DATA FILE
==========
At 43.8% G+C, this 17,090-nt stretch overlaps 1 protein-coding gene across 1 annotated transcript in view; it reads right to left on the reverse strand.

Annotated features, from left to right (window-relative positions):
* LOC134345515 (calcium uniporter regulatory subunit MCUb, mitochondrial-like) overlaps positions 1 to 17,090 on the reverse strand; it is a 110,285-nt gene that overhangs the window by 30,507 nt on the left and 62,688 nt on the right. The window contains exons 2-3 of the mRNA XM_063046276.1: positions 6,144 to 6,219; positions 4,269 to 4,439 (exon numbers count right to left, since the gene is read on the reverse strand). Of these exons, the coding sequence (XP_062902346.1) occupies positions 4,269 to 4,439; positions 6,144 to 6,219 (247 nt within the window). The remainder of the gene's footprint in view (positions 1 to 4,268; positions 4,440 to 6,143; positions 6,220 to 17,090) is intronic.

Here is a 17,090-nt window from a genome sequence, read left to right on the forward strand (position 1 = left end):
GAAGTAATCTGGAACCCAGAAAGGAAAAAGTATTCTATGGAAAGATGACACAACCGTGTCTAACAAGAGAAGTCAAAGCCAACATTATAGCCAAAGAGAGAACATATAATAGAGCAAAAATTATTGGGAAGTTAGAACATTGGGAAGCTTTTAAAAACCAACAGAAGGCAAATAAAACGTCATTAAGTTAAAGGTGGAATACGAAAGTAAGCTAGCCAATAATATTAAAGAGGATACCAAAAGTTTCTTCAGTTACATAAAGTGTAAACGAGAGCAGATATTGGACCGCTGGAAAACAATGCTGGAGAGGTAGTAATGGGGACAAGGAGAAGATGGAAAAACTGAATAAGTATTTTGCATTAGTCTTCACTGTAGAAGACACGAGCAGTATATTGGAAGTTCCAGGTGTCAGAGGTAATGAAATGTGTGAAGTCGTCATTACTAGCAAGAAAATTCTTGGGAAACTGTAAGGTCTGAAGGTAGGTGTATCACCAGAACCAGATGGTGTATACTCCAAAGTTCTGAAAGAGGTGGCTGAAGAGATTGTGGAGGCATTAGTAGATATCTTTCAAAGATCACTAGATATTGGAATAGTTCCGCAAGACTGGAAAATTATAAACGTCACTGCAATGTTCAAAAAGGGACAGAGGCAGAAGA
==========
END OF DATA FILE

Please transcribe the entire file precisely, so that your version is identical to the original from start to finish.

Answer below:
At 43.8% G+C, this 17,090-nt stretch overlaps 1 protein-coding gene across 1 annotated transcript in view; it reads right to left on the reverse strand.

Annotated features, from left to right (window-relative positions):
* LOC134345515 (calcium uniporter regulatory subunit MCUb, mitochondrial-like) overlaps positions 1 to 17,090 on the reverse strand; it is a 110,285-nt gene that overhangs the window by 30,507 nt on the left and 62,688 nt on the right. The window contains exons 2-3 of the mRNA XM_063046276.1: positions 6,144 to 6,219; positions 4,269 to 4,439 (exon numbers count right to left, since the gene is read on the reverse strand). Of these exons, the coding sequence (XP_062902346.1) occupies positions 4,269 to 4,439; positions 6,144 to 6,219 (247 nt within the window). The remainder of the gene's footprint in view (positions 1 to 4,268; positions 4,440 to 6,143; positions 6,220 to 17,090) is intronic.

Here is a 17,090-nt window from a genome sequence, read left to right on the forward strand (position 1 = left end):
GAAGTAATCTGGAACCCAGAAAGGAAAAAGTATTCTATGGAAAGATGACACAACCGTGTCTAACAAGAGAAGTCAAAGCCAACATTATAGCCAAAGAGAGAACATATAATAGAGCAAAAATTATTGGGAAGTTAGAACATTGGGAAGCTTTTAAAAACCAACAGAAGGCAAATAAAACGTCATTAAGTTAAAGGTGGAATACGAAAGTAAGCTAGCCAATAATATTAAAGAGGATACCAAAAGTTTCTTCAGTTACATAAAGTGTAAACGAGAGCAGATATTGGACCGCTGGAAAACAATGCTGGAGAGGTAGTAATGGGGACAAGGAGAAGATGGAAAAACTGAATAAGTATTTTGCATTAGTCTTCACTGTAGAAGACACGAGCAGTATATTGGAAGTTCCAGGTGTCAGAGGTAATGAAATGTGTGAAGTCGTCATTACTAGCAAGAAAATTCTTGGGAAACTGTAAGGTCTGAAGGTAGGTGTATCACCAGAACCAGATGGTGTATACTCCAAAGTTCTGAAAGAGGTGGCTGAAGAGATTGTGGAGGCATTAGTAGATATCTTTCAAAGATCACTAGATATTGGAATAGTTCCGCAAGACTGGAAAATTATAAACGTCACTGCAATGTTCAAAAAGGGACAGAGGCAGAAGA